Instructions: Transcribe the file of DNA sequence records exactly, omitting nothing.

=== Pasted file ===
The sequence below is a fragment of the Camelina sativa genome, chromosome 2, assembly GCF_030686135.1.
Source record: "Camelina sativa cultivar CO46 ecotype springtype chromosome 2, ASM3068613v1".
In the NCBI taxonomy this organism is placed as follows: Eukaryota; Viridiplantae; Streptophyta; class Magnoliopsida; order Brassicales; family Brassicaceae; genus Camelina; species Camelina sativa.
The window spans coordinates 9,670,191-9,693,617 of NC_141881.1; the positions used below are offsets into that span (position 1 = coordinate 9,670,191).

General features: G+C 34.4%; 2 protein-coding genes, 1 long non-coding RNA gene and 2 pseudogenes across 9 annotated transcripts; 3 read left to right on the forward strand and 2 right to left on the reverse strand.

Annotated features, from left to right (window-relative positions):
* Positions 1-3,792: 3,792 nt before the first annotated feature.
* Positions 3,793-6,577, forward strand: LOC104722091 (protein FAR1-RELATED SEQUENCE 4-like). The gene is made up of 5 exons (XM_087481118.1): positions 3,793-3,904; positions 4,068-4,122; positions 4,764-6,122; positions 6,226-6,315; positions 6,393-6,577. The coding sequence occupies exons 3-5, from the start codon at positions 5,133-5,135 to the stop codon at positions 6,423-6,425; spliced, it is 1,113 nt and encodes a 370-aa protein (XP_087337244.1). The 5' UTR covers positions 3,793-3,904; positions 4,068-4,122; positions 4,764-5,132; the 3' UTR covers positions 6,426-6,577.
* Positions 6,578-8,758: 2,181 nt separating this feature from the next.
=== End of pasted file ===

The sequence below is a fragment of the Camelina sativa genome, chromosome 2, assembly GCF_030686135.1.
Source record: "Camelina sativa cultivar CO46 ecotype springtype chromosome 2, ASM3068613v1".
In the NCBI taxonomy this organism is placed as follows: Eukaryota; Viridiplantae; Streptophyta; class Magnoliopsida; order Brassicales; family Brassicaceae; genus Camelina; species Camelina sativa.
The window spans coordinates 9,670,191-9,693,617 of NC_141881.1; the positions used below are offsets into that span (position 1 = coordinate 9,670,191).

General features: G+C 34.4%; 2 protein-coding genes, 1 long non-coding RNA gene and 2 pseudogenes across 9 annotated transcripts; 3 read left to right on the forward strand and 2 right to left on the reverse strand.

Annotated features, from left to right (window-relative positions):
* Positions 1-3,792: 3,792 nt before the first annotated feature.
* Positions 3,793-6,577, forward strand: LOC104722091 (protein FAR1-RELATED SEQUENCE 4-like). The gene is made up of 5 exons (XM_087481118.1): positions 3,793-3,904; positions 4,068-4,122; positions 4,764-6,122; positions 6,226-6,315; positions 6,393-6,577. The coding sequence occupies exons 3-5, from the start codon at positions 5,133-5,135 to the stop codon at positions 6,423-6,425; spliced, it is 1,113 nt and encodes a 370-aa protein (XP_087337244.1). The 5' UTR covers positions 3,793-3,904; positions 4,068-4,122; positions 4,764-5,132; the 3' UTR covers positions 6,426-6,577.
* Positions 6,578-8,758: 2,181 nt separating this feature from the next.